Even among all that beauty, it was in the context of who I was standing besides that I found inspiration. As much as FestiGals is about touring homes and taking in the history and culture of New Orleans, it is also about bringing amazing women together. I asked one of the ladies how her experience had been so far and she quickly turned it around onto me. “I’m on the board and committee,” she whispered as if not to blow her cover. Fancy, I thought. I was highly impressed of Stephanie Burks and her level of care and commitment. She introduced me to Natasha Augustine, a first time attendee hailing from the Lone Star State, and as if a hurricane suddenly hit, I was blown away by her conviction. “It [FestiGals] has been amazing—women supporting women in all of our endeavors,“ she explained.
Augustine went on to say that, “Being in there with Kim Boyle and LaToya Cantrell was something else. It was affirmation; I’m doing it right…I’m here with you. I’m not by myself. We talked about negotiations. We talked about being at the table. ‘Of course I’m at the table. Why wouldn’t I be?’ I think that some women still need to hear that, but I also believe that it can be taken up to what I like to call: Level 200. We’re there, now what are we going to do?”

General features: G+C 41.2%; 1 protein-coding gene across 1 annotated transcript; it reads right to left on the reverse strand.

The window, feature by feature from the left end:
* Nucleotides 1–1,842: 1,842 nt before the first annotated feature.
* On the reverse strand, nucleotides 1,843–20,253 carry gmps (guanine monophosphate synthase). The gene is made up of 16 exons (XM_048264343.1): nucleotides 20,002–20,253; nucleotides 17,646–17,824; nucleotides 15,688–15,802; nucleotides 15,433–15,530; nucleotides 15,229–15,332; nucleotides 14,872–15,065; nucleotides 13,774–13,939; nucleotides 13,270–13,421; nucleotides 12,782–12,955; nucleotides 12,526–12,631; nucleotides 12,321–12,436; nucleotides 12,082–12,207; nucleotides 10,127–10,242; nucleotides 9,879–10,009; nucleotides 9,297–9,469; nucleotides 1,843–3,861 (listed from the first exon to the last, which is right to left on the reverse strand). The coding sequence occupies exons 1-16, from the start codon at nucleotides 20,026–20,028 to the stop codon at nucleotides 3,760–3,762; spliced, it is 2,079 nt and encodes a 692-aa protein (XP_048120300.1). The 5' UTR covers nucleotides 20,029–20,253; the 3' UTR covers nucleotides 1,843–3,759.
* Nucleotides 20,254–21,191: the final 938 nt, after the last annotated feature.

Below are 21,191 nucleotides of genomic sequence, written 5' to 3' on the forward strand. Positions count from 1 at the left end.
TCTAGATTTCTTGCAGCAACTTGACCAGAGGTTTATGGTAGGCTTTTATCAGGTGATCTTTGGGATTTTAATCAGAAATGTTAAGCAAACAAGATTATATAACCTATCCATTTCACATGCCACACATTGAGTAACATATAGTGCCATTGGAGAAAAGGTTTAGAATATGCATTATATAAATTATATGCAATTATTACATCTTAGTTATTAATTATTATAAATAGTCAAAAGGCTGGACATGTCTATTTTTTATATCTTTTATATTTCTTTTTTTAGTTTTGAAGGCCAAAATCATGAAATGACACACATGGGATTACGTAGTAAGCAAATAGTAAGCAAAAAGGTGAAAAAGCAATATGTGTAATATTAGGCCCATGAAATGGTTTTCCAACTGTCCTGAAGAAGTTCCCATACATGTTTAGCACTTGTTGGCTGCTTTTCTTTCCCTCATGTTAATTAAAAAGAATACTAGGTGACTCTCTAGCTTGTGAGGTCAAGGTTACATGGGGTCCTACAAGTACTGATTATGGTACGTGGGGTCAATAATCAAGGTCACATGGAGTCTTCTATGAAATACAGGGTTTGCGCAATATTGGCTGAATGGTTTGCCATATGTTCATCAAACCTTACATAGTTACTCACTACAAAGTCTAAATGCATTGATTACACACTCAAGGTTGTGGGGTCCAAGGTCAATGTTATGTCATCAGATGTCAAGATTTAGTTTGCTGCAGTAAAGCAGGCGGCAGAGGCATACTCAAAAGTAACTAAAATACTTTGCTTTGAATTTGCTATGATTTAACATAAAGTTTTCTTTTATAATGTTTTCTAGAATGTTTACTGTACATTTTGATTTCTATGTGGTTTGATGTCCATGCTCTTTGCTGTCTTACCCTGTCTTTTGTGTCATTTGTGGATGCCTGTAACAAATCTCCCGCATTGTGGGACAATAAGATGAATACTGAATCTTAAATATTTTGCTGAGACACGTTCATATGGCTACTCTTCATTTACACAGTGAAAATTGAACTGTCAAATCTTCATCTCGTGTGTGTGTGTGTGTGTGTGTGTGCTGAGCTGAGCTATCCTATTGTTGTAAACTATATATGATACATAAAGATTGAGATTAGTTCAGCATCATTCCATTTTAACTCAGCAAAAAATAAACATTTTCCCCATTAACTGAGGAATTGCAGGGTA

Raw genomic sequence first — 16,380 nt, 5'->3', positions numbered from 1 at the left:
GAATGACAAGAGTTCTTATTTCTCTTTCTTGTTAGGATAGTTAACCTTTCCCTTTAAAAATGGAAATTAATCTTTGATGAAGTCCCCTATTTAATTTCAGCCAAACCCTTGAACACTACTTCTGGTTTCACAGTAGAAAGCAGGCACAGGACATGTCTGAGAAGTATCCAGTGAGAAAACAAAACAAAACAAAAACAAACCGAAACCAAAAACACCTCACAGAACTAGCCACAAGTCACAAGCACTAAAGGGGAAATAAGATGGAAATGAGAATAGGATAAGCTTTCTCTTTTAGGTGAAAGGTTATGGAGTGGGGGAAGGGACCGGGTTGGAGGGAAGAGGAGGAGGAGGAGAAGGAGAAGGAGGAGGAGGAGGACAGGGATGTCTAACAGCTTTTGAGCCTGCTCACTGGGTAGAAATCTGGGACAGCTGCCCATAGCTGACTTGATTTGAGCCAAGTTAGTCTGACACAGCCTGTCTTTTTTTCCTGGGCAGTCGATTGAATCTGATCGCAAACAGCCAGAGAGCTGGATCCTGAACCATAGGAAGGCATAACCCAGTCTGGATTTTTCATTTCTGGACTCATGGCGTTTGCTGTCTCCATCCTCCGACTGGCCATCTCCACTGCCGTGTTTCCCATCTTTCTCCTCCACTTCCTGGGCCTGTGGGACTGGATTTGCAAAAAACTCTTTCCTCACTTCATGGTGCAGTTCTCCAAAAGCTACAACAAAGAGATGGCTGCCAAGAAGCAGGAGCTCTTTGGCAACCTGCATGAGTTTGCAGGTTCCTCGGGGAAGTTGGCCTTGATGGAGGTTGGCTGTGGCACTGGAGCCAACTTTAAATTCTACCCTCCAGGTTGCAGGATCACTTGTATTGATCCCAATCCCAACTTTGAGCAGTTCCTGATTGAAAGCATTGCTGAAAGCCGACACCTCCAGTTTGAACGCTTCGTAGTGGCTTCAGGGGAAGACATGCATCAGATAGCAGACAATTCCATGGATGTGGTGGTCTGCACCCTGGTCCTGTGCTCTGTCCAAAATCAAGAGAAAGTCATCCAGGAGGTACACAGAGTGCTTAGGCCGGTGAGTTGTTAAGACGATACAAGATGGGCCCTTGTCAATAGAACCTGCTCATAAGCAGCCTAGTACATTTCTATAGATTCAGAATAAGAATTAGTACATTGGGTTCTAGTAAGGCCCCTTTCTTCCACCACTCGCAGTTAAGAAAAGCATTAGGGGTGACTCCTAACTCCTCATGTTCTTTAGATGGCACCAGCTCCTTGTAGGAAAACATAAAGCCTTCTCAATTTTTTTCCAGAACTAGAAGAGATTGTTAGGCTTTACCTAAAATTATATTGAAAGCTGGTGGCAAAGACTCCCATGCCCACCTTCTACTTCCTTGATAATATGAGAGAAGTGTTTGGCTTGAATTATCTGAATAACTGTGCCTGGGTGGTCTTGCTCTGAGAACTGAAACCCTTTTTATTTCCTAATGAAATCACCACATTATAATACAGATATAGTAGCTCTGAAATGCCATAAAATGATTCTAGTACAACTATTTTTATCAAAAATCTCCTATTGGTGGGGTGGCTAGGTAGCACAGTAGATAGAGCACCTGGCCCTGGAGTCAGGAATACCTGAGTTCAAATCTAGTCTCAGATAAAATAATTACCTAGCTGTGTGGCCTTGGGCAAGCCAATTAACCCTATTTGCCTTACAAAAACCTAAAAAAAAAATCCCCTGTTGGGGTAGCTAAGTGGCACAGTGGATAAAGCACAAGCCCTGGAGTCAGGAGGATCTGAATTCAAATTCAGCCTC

These were the kinds of thoughts and questions that came up as we walked through New Orleans, and they didn’t stop. How do women continue to support each other? What roles does mentorship and sponsorship play? “Sponsorship is one step above mentorship,“ Augustine said. “Mentorship is telling you my experience, my advice; I’m passed mentorship. Sponsorship is, ‘I want you to come with me. What time will you be ready?’ Sponsorship is saying I’m there with you and I trust that your experience and background, you’re ready for this and everything that we’ve done to get ready for this, is right here.”
The depth of conversations and connections being made among these Divas was as lush as the gardens and courtyards we learned the history and stories of. There was a sense of purpose not only in what we did but who we are. These women were unifying, New Orleans was their muse, and FestiGals was their platform.